President Bush nominated Federal Communications Commission chairman Kevin Martin to serve a second five-year term at the agency, the White House announced Tuesday.
“I am honored to have been renominated for a second term as commissioner and chairman of the Federal Communications Commission. I thank President Bush for the privilege to continue to serve in his administration," Martin said in a prepared statement.
Because the FCC is an independent agency, Martin technically is not a member of the Bush administration in the executive branch like the heads of the Commerce Department and the Justice Department
Martin joined the FCC in July 2001, nominated by Bush after serving in the White House briefly and working for the 2000 Bush-Cheney ticket. He became FCC chairman in March 2005, replacing Michael Powell.
Martin's term is set to expire in June, but current law allows him to remain at the agency until Congress adjourns in 2007.
Sen. Mary Landrieu (D-La.) is blocking all Bush appointments outside of the military and judiciary until the White House commits to spend $4.1 billion more to reconstruct Gulf Coast levees damaged last summer by Hurricane Katrina.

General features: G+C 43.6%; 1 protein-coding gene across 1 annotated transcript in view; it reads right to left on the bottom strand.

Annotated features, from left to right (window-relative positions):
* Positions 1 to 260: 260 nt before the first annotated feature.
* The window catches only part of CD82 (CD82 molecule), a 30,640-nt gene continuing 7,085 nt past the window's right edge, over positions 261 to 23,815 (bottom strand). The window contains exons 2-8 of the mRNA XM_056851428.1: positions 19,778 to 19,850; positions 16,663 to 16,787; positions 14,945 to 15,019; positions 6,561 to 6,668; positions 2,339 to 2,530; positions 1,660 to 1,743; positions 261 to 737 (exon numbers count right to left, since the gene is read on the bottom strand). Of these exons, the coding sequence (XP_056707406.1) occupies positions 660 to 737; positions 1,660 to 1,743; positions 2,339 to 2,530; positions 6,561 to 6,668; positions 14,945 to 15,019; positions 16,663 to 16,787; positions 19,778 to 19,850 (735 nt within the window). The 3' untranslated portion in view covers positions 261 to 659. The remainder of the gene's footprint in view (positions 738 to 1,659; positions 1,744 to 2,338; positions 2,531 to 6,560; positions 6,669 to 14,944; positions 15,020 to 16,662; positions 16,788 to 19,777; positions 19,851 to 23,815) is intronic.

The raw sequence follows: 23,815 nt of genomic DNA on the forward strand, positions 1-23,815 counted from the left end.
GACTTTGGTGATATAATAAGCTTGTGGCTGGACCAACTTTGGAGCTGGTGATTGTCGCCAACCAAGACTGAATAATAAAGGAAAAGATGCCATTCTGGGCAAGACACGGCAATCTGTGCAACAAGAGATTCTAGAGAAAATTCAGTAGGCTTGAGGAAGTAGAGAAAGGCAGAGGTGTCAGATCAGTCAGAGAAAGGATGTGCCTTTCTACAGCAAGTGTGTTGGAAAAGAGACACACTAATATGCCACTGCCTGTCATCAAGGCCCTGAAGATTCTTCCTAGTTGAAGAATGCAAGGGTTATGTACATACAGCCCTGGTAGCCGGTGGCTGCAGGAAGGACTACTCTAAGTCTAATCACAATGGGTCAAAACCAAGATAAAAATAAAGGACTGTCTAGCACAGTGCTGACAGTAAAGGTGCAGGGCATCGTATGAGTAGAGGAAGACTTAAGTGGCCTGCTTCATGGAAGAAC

Landrieu's near-blanket "hold" on Bush nominations has prevented Robert McDowell from taking his seat at the FCC. McDowell, a Washington, D.C.-based attorney for a telecommunications trade association, is a Republican. If he arrives at the FCC, McDowell would give the GOP its first 3-2 majority at the FCC since Powell's departure more than 13 months ago.
"President Bush's announcement today recognizes chairman Martin's successful leadership at the Federal Communications Commission,” Verizon Communications Inc. executive vice president for public affairs, policy and communications Tom Tauke said in a prepared statement.
“Chairman Martin ‘gets it,’ and he gets the job done,” he added, “so his renomination is well-deserved. His competition-focused agenda is moving the United States closer to the president's goal of broadband ubiquity, while his focus on consumers ensures that the deployment of new technologies enriches everyone's lives.”